Almost without planning it, I’ve ended up with five Viscontis — more than any other brand in my collection.
And two of those five are the “Van Gogh” model, Visconti’s relatively inexpensive steel-nibbed model (alongside the Rembrandt and the new Mirage, I guess).
The Van Gogh isn’t perfect — in fact, it has some of the same flaws as the Pineider I just beat up — but it works very nicely as a whole, and I could almost see myself buying a third.
The most obvious attraction of the Van Gogh is the resin, which is mixed to resemble the palette of a particular Van Gogh painting. In my case, the reds and yellows of Room in Arles, and the blues and greens of Dr Gachet.
Both respond well to strong light and to close inspection, with swirls and depths appearing.
And the Van Gogh has a subtle faceted shape that catches the light as you rotate it in your hand. In other words, these are pretty pens. But you might want to buy them in person, because mine bear only a passing resemblance to some of the photos I’ve seen online. They’re difficult to photograph, for a start, but these are also the kinds of pens where there’s a lot of variation from sample to sample.
These are not big pens, but they feel solid and substantial. Part of that is down to the cap with its substantial clip, but it’s mainly due to the metal section. Regular readers will know that I apparently don’t like metal sections, but this one works well. It has a pronounced step before the nib, and its weight serves to pull the balance closer to the nib. The end result is that I love the way the Van Gogh handles.
Like the Pineider, the Van Gogh has a rather glitzy cap band, but here it merely has branding, no naff pangram. It has a magnetic cap closure, which works in any orientation. It’s not too strong, and it also helps the cap post (although the end result doesn’t feel great).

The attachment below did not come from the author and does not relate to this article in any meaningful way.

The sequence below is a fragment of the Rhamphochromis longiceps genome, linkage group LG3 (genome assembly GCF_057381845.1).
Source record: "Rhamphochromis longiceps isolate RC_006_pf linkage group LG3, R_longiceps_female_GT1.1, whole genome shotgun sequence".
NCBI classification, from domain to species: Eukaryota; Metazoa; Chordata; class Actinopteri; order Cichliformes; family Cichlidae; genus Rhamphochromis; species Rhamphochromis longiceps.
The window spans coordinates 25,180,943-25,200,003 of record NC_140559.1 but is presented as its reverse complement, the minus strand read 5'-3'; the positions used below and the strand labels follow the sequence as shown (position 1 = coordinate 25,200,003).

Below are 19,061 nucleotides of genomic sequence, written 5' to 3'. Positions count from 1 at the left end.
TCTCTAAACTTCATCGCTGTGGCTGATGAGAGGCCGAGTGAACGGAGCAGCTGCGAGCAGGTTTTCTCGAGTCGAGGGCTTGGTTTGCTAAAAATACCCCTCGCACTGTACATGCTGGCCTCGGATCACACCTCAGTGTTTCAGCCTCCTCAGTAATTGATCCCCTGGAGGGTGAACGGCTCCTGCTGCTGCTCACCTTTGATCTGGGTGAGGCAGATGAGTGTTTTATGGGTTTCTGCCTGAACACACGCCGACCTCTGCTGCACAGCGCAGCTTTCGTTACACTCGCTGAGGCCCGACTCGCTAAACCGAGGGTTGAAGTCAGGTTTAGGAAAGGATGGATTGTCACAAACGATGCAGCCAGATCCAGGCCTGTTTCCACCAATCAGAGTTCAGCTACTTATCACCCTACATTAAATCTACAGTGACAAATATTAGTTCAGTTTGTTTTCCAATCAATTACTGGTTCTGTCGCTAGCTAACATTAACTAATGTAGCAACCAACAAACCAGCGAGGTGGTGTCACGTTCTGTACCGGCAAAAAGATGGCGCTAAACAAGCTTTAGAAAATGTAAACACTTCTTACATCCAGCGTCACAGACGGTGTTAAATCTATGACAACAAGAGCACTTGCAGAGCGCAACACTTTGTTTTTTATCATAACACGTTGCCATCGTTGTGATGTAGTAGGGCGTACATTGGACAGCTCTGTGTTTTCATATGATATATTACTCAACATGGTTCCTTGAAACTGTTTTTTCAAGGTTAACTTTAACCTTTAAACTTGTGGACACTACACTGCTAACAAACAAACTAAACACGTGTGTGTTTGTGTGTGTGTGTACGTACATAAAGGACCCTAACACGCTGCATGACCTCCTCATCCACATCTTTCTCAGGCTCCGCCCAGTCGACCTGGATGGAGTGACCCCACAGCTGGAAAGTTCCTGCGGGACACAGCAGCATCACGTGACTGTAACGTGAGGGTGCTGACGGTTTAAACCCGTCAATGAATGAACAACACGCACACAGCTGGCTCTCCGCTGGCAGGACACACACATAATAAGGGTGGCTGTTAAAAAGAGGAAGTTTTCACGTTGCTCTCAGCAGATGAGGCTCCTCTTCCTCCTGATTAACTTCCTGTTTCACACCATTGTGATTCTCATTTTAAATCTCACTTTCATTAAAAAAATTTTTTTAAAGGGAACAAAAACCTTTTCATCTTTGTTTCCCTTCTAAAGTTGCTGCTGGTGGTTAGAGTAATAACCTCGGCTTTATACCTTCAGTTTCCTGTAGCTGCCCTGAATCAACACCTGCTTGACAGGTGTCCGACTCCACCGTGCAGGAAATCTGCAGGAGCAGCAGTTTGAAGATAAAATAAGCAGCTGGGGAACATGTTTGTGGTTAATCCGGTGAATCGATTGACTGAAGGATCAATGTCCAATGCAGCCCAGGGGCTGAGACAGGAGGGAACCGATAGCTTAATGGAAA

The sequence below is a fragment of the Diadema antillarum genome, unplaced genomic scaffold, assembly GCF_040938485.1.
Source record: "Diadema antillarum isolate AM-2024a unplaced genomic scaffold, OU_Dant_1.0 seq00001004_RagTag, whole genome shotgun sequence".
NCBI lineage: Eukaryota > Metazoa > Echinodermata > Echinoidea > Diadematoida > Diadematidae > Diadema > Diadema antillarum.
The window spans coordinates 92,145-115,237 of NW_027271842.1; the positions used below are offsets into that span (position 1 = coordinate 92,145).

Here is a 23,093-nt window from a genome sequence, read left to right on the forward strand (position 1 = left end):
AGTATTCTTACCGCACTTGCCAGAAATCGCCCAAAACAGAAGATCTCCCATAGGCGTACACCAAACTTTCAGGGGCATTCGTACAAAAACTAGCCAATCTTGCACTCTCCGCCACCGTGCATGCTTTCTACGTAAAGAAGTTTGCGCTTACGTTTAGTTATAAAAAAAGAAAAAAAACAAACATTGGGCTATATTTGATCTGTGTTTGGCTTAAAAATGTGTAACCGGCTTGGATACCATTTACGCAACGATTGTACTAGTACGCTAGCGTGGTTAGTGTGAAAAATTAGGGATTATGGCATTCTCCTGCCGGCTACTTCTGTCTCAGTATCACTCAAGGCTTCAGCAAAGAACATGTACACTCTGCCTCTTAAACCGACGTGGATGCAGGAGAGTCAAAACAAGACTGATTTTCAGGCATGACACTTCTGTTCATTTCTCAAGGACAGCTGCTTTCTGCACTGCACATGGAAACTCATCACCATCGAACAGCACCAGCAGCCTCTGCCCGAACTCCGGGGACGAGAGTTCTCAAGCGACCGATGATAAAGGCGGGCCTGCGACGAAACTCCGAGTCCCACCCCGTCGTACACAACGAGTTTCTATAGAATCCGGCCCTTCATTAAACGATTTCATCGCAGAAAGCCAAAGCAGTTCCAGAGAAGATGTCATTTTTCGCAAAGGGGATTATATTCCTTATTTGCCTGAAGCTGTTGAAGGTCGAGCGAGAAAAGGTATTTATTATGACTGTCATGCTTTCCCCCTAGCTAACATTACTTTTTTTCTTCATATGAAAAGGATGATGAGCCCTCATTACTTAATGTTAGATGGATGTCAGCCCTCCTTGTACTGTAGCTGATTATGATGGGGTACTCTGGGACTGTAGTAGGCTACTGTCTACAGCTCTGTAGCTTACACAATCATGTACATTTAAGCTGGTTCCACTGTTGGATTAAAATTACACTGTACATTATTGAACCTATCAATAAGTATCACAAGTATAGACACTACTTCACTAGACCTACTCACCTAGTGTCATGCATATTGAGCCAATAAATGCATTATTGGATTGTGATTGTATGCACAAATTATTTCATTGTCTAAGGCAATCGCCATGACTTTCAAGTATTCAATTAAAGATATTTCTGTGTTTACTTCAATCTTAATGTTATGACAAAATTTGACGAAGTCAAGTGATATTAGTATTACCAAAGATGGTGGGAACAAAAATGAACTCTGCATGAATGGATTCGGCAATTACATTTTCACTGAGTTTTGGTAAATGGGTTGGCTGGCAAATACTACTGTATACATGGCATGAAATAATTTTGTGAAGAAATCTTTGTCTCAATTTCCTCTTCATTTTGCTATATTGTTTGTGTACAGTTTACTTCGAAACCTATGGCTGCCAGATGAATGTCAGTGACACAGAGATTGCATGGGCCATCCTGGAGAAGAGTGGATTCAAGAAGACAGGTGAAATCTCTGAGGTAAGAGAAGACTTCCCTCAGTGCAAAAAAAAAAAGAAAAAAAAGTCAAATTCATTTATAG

You get a version of Visconti’s trademark bridge clip, which is sprung. It works OK and it’s sized appropriately to the rest of the pen.
Now here’s where I need to talk about the two Van Gogh pens separately, because there are a few differences between them. Some are cosmetic: the older (Room in Arles) has a painted clip and the name of the painting on the cap band; the newer (Dr Gachet) has a laser-etched clip and just the words ‘Van Gogh’ on the cap band (probably to reduce costs by allowing Visconti to use the same bands across all the different editions).
The two pens also have different finial branding, and different shaped housings inside the section.
The biggest difference, though, is the nib. The older nib is larger, 5.5 sized, with a crescent-shaped breather hole. The nib unscrews and (as I happily discovered) swaps perfectly with a Kaweco nib unit. The newer nib is smaller and has no breather hole at all, and it’s a proprietary fitment. The feeds are also of a different design between the pens. I like the look of the larger nib, both in terms of proportionality and visual appeal.
I’ve had mixed experiences when it comes to writing. The Room in Arles has a fine nib that needed work out of the box (not that it came in a box). After a lot of shimming and polishing I now have a smooth and moderately wet writer. The Dr Gachet is a medium, and it was beautiful from the first touch to paper: properly wet and very smooth. It’s immediately one of my favourite steel nibs.
[Correction: the Dr Gachet is a broad. The width isn’t marked on the nib and I forgot what I ordered!]
The packaging of the Dr Gachet is not quite as fancy as the older style Van Gogh boxes I’ve seen on the internet, but it’s at least pleasantly compact while still showing off some of the artist’s work.
Overall, I’m a fan of the Van Gogh range. I like the colours, I like the faceted design, I like the simplicity, I like the comfort, and I like the writing experience. If you can get them for under £150, I think that’s a good deal.
The big rival is of course the Leonardo Momento Zero, which feels like a more mature and more complete pen at a lower price point (and Leonardo at least includes a converter!). But funnily enough, the Van Gogh feels like a very different proposition, and is certainly worth a closer look.